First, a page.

Protocol issues ‘disproportionate’ significance compared to peace process' says Congressman Neal
Problems with Brexit’s Northern Ireland Protocol are of disproportionate significance compared to the challenges overcome during the peace process, a senior US Congressman has said.
Richard Neal said he was “optimistic” the EU and UK could find an agreed resolution to issues created by the contentious Irish Sea trading arrangements.
He also defended his use of the term "planter" in a speech in Dublin on Tuesday.
Mr Neal was commenting as he led a bipartisan Congressional delegation to Londonderry – the latest stop on the US politicians’ ongoing visit to the island of Ireland.
The delegation has also held meetings in London and Brussels during its protocol fact-finding mission.
“The protocol issue when you compare it to the issues that the two communities here faced 25 years ago before the Good Friday Agreement is significantly disproportionate,” Mr Neal told reporters in Derry.
“The people here took up much more severe challenges. We believe that based on the conversations that we had in Brussels and London, that this is an issue for the European Union, and for the UK Government to sift and sort.”
Unionist politicians in Northern Ireland have reacted angrily to remarks by Mr Neal in Dublin on Tuesday when he claimed the protocol dispute was a “manufactured issue”.
Many unionists and loyalists are vehemently opposed to the protocol, claiming its requirement for checks on goods moving between Great Britain and Northern Ireland has undermined the region’s place within the United Kingdom.
The delegation is due to meet with Stormont’s political leaders on Thursday.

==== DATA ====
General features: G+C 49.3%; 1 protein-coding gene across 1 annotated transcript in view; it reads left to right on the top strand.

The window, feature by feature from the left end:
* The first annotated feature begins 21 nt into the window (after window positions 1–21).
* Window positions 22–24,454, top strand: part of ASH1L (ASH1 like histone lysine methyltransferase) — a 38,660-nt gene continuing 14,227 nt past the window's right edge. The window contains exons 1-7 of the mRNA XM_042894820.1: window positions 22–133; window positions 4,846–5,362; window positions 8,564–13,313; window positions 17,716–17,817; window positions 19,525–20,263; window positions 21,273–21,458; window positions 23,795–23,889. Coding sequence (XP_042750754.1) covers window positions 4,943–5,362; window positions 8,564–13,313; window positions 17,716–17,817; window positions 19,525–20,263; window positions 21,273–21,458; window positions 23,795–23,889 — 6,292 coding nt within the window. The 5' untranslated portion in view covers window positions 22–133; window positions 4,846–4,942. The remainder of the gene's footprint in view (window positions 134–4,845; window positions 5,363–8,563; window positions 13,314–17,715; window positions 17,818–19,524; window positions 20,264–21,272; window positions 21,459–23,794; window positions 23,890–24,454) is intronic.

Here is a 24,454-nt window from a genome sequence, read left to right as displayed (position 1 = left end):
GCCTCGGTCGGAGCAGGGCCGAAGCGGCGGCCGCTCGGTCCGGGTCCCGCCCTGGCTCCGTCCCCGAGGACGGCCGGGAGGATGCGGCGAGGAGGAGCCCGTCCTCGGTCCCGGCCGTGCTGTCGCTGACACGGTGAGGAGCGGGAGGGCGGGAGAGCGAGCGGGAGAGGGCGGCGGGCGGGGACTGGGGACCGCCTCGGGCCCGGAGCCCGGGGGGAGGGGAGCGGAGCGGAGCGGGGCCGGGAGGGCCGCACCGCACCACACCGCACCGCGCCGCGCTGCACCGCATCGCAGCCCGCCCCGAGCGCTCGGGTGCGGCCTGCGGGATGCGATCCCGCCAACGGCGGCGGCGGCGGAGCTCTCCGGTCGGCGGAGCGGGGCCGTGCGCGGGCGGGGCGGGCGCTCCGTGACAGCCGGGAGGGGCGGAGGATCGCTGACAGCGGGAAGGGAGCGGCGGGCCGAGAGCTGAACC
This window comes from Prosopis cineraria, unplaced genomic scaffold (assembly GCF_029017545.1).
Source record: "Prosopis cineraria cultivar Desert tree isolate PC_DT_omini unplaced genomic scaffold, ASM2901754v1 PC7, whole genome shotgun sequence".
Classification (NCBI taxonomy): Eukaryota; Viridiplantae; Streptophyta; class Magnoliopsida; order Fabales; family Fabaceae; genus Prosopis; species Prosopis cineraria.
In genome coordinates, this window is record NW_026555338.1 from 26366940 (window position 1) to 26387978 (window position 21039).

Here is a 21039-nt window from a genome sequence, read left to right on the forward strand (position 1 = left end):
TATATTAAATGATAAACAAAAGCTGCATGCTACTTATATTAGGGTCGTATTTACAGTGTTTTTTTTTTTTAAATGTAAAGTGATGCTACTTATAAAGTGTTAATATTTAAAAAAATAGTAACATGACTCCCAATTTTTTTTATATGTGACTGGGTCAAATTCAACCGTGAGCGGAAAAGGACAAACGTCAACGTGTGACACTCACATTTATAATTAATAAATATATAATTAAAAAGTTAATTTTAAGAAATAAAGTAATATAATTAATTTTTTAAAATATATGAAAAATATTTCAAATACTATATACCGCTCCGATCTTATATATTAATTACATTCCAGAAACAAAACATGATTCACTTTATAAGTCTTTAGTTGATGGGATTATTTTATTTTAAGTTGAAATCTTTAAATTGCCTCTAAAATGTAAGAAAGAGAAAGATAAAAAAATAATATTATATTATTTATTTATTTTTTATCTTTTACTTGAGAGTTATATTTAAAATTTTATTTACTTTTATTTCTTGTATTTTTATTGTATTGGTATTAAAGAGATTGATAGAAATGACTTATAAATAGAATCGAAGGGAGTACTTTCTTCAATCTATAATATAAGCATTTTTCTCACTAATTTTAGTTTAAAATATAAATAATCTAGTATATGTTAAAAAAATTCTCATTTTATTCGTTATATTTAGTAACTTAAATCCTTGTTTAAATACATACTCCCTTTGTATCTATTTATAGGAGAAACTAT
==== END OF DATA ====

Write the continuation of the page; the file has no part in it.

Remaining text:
Asked what he would say during his meeting with DUP leader Sir Jeffrey Donaldson, Mr Neal said: “I have known him for a long period of time, I don’t want to trespass. I have had a good relationship with him over the years.”
Congressman Ritchie Neal also defended his use of the word "planter" during a speech in Dublin when referring to unionist culture and heritage.
The use of the term sparker a negative reaction from unionists.
Mr Neal said he was using a historic reference in relation to the establishment of the plantation in Ulster in the 17th Century.
“That was the point that I made,” he said. “I also referenced the historical term of the gael, the gael and the planter, because those are entirely accurate historic references.”
Asked if he accepted that some people had been offended, he replied: “I was mayor of a big city.
“I’m not easily offended by the things I was called and things that have been said about me.”
Mr Neal also paid tribute to the “risk takers” who helped forge the Good Friday peace accord in 1998.
“I always want to use the time to congratulate the people here for what they’ve done,” he said.
“This is a template for the world to witness and we should be taking great pride and satisfaction in what was achieved.”
During the visit, Mr Neal referred to the city as both Derry and Londonderry, acknowledging the different names traditionally favoured by nationalists and unionists respectively.
He expressed optimism that a resolution to the protocol row could be found.
“I am easily optimistic, I’m over the moon with optimism,” he said.
During the visit, the congressional delegation walked across Derry’s Peace Bridge.
They also ad a tour of the city’s historic walls and visited the popular mural dedicated to the hit TV show Derry Girls.
Mr Neal revealed that he had watched some of the Channel 4 show about children growing up in the city during the Troubles, describing it as “extraordinary”.
“It made an impression,” he said.
He said the show demonstrated that politics and political campaigns were about the future.
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